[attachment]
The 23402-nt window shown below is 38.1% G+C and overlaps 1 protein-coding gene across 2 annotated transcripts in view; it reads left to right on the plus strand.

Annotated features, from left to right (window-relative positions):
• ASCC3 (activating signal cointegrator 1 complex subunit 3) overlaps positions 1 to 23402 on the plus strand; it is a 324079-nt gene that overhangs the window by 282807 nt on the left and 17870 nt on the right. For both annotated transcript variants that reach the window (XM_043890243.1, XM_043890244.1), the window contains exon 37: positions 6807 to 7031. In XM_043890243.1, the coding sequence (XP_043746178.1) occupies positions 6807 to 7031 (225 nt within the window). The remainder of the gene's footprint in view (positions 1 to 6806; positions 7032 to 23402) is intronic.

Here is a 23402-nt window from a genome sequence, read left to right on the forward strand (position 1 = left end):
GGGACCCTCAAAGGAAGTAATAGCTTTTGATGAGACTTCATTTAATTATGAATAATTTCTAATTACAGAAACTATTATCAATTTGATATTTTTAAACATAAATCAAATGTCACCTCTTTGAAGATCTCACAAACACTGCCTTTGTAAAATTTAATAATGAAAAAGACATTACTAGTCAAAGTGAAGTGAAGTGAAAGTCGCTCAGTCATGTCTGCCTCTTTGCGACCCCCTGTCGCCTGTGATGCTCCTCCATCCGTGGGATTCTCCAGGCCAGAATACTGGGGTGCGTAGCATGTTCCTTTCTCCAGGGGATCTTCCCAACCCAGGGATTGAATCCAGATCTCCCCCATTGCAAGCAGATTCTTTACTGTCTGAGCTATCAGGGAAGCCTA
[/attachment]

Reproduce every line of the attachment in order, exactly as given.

The 23402-nt window shown below is 38.1% G+C and overlaps 1 protein-coding gene across 2 annotated transcripts in view; it reads left to right on the plus strand.

Annotated features, from left to right (window-relative positions):
• ASCC3 (activating signal cointegrator 1 complex subunit 3) overlaps positions 1 to 23402 on the plus strand; it is a 324079-nt gene that overhangs the window by 282807 nt on the left and 17870 nt on the right. For both annotated transcript variants that reach the window (XM_043890243.1, XM_043890244.1), the window contains exon 37: positions 6807 to 7031. In XM_043890243.1, the coding sequence (XP_043746178.1) occupies positions 6807 to 7031 (225 nt within the window). The remainder of the gene's footprint in view (positions 1 to 6806; positions 7032 to 23402) is intronic.

Here is a 23402-nt window from a genome sequence, read left to right on the forward strand (position 1 = left end):
GGGACCCTCAAAGGAAGTAATAGCTTTTGATGAGACTTCATTTAATTATGAATAATTTCTAATTACAGAAACTATTATCAATTTGATATTTTTAAACATAAATCAAATGTCACCTCTTTGAAGATCTCACAAACACTGCCTTTGTAAAATTTAATAATGAAAAAGACATTACTAGTCAAAGTGAAGTGAAGTGAAAGTCGCTCAGTCATGTCTGCCTCTTTGCGACCCCCTGTCGCCTGTGATGCTCCTCCATCCGTGGGATTCTCCAGGCCAGAATACTGGGGTGCGTAGCATGTTCCTTTCTCCAGGGGATCTTCCCAACCCAGGGATTGAATCCAGATCTCCCCCATTGCAAGCAGATTCTTTACTGTCTGAGCTATCAGGGAAGCCTA